Yahoo! lawsuit (re China)
In April 2007 Wang Xiaoning and Wang’s wife, Yu Ling, filed a lawsuit (in US federal court in California) against Yahoo! and its Chinese subsidiariesunder the Alien Tort Claims Act, Torture Victim Protection Act and California state law. In June 2007 journalist Shi Tao and a number of unnamed plaintiffs joined the lawsuit. Wang and Shi had each been sentenced to 10 years’ imprisonment in China on respective charges of incitement to subvert state power and of illegally providing state secrets to foreign entities. Wang was found guilty on the basis of essays advocating democratic reform and multi-party democracy in China that he distributed via email and through Yahoo! Shi was convicted on the basis of an email he sent from his Yahoo! account to an internet forum which contained his comments on a Chinese Government circular prepared in advance of the 15th anniversary of the Tiananmen Square uprising outlining restrictions on the media.
The plaintiffs accused Yahoo! of giving information about their online activities to Chinese law enforcement, which led to their detention. The lawsuit alleges that by providing user identification information to the Chinese authorities, Yahoo! knowingly and willfully aided and abetted the commission of torture and other human rights abuses that caused the plaintiffs severe physical and mental pain and suffering. The plaintiffs’ Second Amended Complaint alleged that Wang and Shi “have been and are being subjected to grave violations of some of the most universally recognized standards of international law, including prohibitions against torture…and forced labor, for exercising their rights of freedom of speech, association, and assembly, at the hands of [Yahoo!] through Chinese officials acting under color of law in the People’s Republic of China.”
On 27 August 2007, Yahoo! moved to dismiss the complaint arguing that the case presents “nonjusticiable” questions (questions not appropriate for resolution by a US court) because the case involves “acts of state” and political questions, and because ruling on them would breach standards of international comity. (More information on these three doctrines is available here.) On 31 October 2007, the court granted in part plaintiffs’ motion for initial and jurisdictional discovery, delaying its decision on Yahoo!’s motion to dismiss until this discovery had been conducted. On 13 November 2007, following the testimony of Yahoo!’s CEO before Congress, the parties agreed to a private settlement and issued a joint stipulation of dismissal in which Yahoo! agreed to bear the plaintiffs’ legal costs and establish a fund "to provide humanitarian and legal aid to dissidents who have been imprisoned for expressing their views online." The exact terms of the settlement are confidential.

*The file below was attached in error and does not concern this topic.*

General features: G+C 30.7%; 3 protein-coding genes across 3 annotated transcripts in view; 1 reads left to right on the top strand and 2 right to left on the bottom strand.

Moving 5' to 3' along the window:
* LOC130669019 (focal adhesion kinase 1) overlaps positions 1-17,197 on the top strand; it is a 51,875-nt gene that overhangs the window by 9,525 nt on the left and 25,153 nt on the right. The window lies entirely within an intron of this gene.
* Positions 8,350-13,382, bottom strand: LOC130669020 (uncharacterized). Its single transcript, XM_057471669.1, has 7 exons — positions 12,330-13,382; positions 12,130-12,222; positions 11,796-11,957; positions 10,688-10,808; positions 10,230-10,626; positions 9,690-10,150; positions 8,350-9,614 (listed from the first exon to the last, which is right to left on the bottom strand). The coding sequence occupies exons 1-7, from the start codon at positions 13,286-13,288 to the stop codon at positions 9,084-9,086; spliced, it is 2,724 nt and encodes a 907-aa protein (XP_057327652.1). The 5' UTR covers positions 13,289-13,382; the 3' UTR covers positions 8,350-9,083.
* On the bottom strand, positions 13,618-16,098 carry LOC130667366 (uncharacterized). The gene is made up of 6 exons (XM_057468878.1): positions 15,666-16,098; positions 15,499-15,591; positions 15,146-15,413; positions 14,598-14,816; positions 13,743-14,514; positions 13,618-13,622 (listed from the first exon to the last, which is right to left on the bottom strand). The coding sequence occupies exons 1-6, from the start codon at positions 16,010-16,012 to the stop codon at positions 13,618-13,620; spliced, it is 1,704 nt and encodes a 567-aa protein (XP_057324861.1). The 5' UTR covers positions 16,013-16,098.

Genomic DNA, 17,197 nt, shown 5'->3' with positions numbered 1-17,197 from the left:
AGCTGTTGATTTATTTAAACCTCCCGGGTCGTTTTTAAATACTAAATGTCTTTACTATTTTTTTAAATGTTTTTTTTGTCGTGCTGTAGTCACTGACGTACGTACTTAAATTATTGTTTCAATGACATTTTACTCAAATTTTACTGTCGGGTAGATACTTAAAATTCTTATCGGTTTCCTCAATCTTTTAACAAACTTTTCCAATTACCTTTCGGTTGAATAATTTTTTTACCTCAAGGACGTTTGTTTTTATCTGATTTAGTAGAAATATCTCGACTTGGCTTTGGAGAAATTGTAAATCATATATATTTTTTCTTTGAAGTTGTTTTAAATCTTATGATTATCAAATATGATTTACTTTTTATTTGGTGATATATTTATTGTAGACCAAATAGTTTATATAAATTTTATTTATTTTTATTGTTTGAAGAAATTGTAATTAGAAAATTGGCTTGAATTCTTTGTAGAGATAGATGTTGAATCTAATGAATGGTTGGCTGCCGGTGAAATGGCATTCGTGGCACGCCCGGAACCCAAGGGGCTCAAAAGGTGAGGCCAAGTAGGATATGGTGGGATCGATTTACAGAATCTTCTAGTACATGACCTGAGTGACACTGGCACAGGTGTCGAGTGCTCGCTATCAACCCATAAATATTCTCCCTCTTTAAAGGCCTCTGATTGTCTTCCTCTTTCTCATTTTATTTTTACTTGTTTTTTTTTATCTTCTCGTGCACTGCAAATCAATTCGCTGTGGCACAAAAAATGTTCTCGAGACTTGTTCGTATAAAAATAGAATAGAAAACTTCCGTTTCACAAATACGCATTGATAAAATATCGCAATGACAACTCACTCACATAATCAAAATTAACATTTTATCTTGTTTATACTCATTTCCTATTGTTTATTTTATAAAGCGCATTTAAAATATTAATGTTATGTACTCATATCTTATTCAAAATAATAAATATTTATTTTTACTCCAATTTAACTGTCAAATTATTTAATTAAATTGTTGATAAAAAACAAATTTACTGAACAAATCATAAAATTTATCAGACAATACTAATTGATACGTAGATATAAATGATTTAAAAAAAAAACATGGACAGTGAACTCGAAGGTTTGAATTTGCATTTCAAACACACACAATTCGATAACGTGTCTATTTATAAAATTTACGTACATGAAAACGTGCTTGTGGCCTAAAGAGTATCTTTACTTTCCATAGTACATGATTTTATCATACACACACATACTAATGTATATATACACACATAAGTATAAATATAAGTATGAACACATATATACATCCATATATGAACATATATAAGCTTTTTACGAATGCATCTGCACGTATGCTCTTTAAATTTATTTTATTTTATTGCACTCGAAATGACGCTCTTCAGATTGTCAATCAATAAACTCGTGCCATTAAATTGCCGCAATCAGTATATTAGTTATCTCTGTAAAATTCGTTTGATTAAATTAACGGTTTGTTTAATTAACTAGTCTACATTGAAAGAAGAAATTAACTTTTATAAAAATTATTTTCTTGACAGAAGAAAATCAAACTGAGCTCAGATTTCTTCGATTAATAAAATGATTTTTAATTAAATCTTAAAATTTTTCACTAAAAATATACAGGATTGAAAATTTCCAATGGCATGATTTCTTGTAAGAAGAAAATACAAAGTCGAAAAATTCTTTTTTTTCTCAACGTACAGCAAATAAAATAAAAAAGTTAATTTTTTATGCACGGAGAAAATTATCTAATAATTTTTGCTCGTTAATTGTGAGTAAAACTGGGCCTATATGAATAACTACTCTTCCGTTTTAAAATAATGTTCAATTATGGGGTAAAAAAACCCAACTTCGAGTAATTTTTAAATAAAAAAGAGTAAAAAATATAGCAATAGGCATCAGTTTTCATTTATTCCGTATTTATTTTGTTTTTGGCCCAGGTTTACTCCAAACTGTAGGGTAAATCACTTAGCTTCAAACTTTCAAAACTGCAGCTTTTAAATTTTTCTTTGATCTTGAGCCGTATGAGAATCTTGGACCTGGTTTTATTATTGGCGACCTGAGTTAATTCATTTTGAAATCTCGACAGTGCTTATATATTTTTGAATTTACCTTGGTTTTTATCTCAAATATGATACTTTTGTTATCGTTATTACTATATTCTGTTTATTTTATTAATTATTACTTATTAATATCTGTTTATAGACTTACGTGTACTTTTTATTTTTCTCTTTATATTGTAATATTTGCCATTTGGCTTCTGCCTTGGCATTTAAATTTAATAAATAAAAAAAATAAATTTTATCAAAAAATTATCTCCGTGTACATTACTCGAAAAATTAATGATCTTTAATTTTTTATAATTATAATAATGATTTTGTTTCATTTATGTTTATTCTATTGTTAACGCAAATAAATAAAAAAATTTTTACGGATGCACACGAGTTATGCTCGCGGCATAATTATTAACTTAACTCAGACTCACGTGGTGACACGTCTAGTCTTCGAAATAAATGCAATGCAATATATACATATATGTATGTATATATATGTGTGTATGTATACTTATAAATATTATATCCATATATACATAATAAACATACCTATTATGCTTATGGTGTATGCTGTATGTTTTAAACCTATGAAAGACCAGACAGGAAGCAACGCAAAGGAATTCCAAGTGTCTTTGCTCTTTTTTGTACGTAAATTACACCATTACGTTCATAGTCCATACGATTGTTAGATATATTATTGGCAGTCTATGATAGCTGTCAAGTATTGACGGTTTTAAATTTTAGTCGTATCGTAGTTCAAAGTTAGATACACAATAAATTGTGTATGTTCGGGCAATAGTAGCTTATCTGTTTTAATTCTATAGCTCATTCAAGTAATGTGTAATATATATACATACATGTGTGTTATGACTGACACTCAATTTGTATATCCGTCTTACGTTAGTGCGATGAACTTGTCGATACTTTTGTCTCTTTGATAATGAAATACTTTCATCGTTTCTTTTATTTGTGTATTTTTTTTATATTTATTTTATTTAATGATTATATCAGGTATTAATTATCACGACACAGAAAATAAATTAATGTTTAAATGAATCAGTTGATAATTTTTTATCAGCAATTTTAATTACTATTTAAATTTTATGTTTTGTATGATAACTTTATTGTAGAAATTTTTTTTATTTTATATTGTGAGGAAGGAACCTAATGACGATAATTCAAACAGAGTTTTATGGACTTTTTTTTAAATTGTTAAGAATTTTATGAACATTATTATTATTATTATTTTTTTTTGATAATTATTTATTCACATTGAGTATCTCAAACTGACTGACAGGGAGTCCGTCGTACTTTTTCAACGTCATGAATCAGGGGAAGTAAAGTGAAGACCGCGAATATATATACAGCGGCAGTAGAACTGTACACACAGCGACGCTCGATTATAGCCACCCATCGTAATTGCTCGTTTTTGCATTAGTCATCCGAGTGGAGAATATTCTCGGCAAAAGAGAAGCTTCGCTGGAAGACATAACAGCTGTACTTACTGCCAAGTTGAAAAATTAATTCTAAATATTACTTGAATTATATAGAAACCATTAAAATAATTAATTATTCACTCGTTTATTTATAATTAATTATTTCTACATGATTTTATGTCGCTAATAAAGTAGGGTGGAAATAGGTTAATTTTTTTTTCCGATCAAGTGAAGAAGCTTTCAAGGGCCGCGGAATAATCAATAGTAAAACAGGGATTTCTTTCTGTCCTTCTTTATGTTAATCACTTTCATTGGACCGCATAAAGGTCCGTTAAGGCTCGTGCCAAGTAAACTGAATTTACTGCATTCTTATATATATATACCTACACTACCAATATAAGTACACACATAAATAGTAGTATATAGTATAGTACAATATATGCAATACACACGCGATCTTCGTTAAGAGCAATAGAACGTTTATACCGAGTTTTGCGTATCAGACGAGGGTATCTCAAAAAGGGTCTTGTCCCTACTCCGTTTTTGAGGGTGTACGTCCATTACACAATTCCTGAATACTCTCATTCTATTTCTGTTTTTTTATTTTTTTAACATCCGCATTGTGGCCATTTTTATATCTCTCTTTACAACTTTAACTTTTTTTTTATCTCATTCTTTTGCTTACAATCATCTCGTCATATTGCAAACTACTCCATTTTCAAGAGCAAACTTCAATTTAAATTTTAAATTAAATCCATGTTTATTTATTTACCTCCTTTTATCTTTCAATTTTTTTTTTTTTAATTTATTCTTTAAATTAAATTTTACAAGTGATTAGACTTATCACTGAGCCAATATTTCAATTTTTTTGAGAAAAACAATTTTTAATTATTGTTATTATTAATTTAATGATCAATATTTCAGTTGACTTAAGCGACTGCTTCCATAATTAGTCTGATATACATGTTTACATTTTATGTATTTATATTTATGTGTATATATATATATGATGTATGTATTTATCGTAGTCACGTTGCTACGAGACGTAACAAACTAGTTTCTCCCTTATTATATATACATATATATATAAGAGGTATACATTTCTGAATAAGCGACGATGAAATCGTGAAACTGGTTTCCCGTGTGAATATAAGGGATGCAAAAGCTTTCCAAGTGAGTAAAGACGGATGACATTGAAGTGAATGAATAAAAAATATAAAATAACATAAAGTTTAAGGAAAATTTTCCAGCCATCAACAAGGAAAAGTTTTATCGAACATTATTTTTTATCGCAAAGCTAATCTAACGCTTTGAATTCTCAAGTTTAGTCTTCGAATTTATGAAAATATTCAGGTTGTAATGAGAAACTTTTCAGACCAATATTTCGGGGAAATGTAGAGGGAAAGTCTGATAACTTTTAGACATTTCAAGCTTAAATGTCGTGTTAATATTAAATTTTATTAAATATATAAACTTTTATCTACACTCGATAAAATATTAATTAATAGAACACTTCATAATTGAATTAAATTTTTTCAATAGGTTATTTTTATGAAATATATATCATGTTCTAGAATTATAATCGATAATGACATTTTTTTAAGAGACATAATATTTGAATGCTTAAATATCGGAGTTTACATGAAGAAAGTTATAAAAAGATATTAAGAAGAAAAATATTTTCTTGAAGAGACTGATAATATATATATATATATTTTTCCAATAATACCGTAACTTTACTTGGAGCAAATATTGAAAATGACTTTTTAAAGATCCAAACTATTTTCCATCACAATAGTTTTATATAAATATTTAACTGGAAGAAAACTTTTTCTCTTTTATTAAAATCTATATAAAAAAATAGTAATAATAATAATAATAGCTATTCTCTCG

In late February 2008 a new lawsuit was filed against Yahoo! by Chinese dissidents in US federal court in California based on allegations similar to those in the lawsuit which was settled in November 2007.
On 1 February 2012 a Yahoo! shareholder and a Chinese activist filed a lawsuit in Delaware Chancery Court against Yahoo! seeking evidence from the company regarding the establishment and operation of the Yahoo! Human Rights Fund. This Fund was to be established pursuant to the November 2007 settlement of the lawsuit described above. The plaintiffs allege that the individual selected by Yahoo! to administer the Fund misappropriated Fund assets for his personal use.
- "Milberg LLP and Human Rights Activist File Suit Against Yahoo! Questioning Operation of the Yahoo! Human Rights Fund", Xenia Kobylarz, Milberg LLP, 6 Feb 2012
- "Yahoo sued again by Chinese dissidents", Dan Nystedt, Computerworld, 29 Feb 2008
- “Yahoo Settles With Chinese Families”, Catherine Rampell, Washington Post, 14 Nov 2007
- [FR] “Reporters sans frontiers soulagee par l’accord entre Yahoo! et les familles de Shi Tao et Wang Xiaoning”Reporters sans Frontières, 14 nov 2007
- “Yahoo apologizes for action on Chinese dissident journalist” AFX News, 4 Nov 2007
- “Yahoo plea over China rights case”, BBC News, 28 Aug 2007
- “Jailed Chinese Reporter Joins Yahoo Suit”, Dikky Sinn, Washington Post, 11 Jun 2007
- “Chinese Political Prisoner Sues in U.S. Court, Saying Yahoo Helped Identify Dissidents”, Miguel Helft, New York Times, 19 Apr 2007
- World Organization for Human Rights (plaintiffs’ counsel): Corporate Accountability (includes links to legal documents filed in US case)
- Human Rights in China: Case Highlight – Shi Tao and Yahoo
- Human Rights in China: Yahoo! Cited in Decision Sentencing Internet Dissident Wang Xiaoning to 10 Years, 27 Apr 2006
- [PDF] Xiaoning v. Yahoo - Second Amended Complaint, 30 Jul 2007
- Justia: Xiaoning et al v. Yahoo! Inc, et al [index, with links, of all legal filings in case]
- [PDF] Chinese Judgment Against Shi Tao, 27 Apr 2005 (Chinese language only)
- [PDF] Chinese Judgment Against Wang Xiaoning, 12 Sep 2003 (Chinese language only)